The release of the newest horror series of Netflix India, Betaal successfully piqued the curiosity of viewers within days. One of the reasons for this is that because Indian writers and directors lack the passion and creativity required to create horror genre material, Indians typically get excited when a supernatural tale hits the screens. Nevertheless, the 24th May 2020 announcement was not a purely happy one, but it was backed by multiple cries emanating from the distressing legal battle over copyright infringement.
Only days before its broadcast on Netflix's online streaming site, the show was slapped with a complaint of copyright infringement lodged by aggrieved Marathi authors cum directors, Sameer Wadhekar and Mahesh Goswami. According to the complaint, Wadhekar saw the film's trailer on YouTube on 7th May 2020, and much to his shock; in the 146-second trailer he found at least 13 imitated comparisons with his copyrighted work named 'Vetaal.' Consequently, he filed a lawsuit for copyright infringement charging both Netflix and Sharukh Khan's Red Chillies Entertainment production company.
Advocate Viraj Kadam appearing for the plaintiff argued that the work of the plaintiff was a fictional tale involving unique characters, places, props, etc. and the same can be unlawfully seen in the work of the defendant in different ways. Information like this, the copyright vested in 'Vetaal' was registered in 2015 with the Copyright Office in Delhi and the Screenwriter's Association (SWA), along with the similarity of name between the contested works, formed part of the claim. Additionally, the complainant contended that he shared his work with multiple industry producers including one Wilson Louis, who allegedly had Netflix contacts. Various evidence such as e-mails and messages exchanged between the two substantiated the assertion.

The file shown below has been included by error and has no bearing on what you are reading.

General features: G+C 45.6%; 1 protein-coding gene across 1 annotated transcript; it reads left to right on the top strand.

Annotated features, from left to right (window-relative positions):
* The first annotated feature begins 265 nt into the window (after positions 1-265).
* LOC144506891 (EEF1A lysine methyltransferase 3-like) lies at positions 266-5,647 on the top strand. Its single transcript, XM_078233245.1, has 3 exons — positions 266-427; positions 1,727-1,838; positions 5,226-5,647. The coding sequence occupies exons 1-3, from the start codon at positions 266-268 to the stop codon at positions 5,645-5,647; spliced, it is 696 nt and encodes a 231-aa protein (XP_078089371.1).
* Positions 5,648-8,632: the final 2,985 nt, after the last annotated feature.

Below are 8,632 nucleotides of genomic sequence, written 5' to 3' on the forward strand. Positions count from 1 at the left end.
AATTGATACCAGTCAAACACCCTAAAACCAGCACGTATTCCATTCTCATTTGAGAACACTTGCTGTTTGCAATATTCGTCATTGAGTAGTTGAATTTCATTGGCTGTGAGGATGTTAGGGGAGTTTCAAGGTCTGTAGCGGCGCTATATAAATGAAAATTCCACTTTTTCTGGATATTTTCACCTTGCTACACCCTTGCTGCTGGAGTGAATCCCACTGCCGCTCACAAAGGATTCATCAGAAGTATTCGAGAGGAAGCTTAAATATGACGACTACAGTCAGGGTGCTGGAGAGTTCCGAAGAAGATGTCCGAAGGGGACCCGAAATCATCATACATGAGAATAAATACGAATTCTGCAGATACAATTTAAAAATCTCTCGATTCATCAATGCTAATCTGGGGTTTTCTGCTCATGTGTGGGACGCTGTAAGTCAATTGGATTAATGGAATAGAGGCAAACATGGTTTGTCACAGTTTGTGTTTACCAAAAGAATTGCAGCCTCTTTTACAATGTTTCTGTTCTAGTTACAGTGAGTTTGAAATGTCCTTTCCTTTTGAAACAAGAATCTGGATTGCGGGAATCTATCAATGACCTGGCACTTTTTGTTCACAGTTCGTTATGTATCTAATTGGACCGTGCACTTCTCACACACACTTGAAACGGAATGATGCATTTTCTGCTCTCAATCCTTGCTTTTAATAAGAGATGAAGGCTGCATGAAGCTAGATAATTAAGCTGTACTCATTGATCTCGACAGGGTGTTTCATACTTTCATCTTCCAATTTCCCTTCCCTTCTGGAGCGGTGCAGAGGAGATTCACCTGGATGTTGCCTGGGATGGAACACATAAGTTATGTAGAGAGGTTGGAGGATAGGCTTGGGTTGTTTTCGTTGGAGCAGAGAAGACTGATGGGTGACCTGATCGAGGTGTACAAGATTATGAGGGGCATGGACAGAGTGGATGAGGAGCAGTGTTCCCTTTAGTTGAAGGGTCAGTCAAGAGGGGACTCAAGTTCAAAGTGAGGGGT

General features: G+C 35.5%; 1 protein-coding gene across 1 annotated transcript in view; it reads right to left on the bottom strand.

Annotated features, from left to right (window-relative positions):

After hearing from both the parties, Justice Shriram of the Bombay High Court failed to draw a linkage from the plaintiff’s claims between the plaintiff’s works and the defendant’s. It was stated, “Therefore, I find it difficult to believe that the so-called original story written by the plaintiff, can be copied by somebody else. This is one point which is against the plaintiff getting any ad-interim relief as prayed for”.
The Court noticed no link with the defendant was verified by the e-mails adduced by the plaintiff. It was further noted that in stories such as Vikramaditya and Vetaal, the term 'Betaal' comes from the importance of 'Vetalayam' to Hindu Mythological present. In this opinion, the complainant's claim for copyright was rejected by the Court and as can be seen, the series' release did not remain.
However, on Advocate Kadam’s request, the Court allowed the plaintiffs to amend their plea and provide details of infringement to claim damages for the same.